Reality:  Maximize independence is encouraged and all possible efforts are made to honor a resident’s preferences.  Residents have a legal right to make choices about activities, schedules, health care and other aspects of their life.  However, it is important to recognize that the facility must ensure an environment where people can live together safely and harmoniously.  Whatever an individual’s physical condition, the over-riding objective for the facility is to respect an individual’s rights and wishes and provide a supportive, safe environment.

 At Minnesota Valley Health Center, Resident Councils provide an opportunity for patients to become actively involved in addressing their concerns to staff and to one another.   

Myth: Nursing homes have an unpleasant odor.
Reality: At times unpleasant odors may be noticeable - this is true in private homes, as well. Some residents may not have control of bowel and bladder functions. Many times residents are offered retraining programs to correct this problem. For others, proper attention to bathing and changes of clothing eliminate odors. Today’s advanced cleaning methods and new materials provide considerable reduction in odors.

Some married couples enter nursing homes together and share a room. The patient's bill of rights mandates that this be permitted in Medicaid and Medicare institutions.

Myth: Families and friends abandon nursing home residents.
Reality: When an elderly person needs more physical care than his family can give, and he or she is admitted to a nursing home, the professionally trained staff takes over a portion of the care. However, the continued social and psychological support of family and friends is essential to the resident's well-being. Many families visit daily. Most nursing homes have liberal visiting hours and are willing to extend those hours in special circumstances. In The Neighborhoods of Gardenview,  visitors are welcome so that relationships between residents and their family and friends continue as they were before the nursing home placement.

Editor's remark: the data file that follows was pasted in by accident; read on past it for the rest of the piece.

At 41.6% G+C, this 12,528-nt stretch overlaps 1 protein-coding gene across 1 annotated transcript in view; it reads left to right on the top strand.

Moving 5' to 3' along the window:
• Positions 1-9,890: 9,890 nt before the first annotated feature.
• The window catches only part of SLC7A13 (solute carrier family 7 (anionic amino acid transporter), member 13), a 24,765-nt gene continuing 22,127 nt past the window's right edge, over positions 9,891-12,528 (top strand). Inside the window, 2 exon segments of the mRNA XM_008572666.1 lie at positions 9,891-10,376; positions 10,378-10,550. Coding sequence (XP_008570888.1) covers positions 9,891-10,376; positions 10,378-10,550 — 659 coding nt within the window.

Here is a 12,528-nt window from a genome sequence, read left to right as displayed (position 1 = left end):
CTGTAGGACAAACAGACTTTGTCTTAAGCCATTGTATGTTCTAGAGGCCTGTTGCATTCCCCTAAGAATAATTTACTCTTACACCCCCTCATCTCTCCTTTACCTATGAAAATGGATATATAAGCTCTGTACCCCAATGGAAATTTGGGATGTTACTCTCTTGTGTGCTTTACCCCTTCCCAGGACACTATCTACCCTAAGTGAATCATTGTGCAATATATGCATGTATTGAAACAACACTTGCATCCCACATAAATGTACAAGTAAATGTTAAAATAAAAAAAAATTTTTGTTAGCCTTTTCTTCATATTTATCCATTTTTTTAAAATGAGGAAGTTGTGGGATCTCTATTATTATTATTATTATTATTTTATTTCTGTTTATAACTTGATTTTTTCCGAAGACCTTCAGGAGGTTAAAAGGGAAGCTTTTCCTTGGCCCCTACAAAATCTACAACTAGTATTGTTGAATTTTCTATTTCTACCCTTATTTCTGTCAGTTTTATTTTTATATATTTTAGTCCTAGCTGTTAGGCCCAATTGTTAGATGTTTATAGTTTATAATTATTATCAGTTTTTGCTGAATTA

Myth: The food is terrible in nursing homes.
Reality: Food that is well-prepared and attractively served is the standard for any nursing home. Today’s nursing homes have dieticians and nutritionists on staff who ensure that resident’s meals are appetizing, appealing and meet their nutritional needs. At The Neighborhoods of Gardenview we have an Open Dining program which allows residents to order meals off a menu and dine at the time of their choosing. This gives residents more choice in their day-to-day lives.

Myth: I should be able to bring my own bed into the nursing home.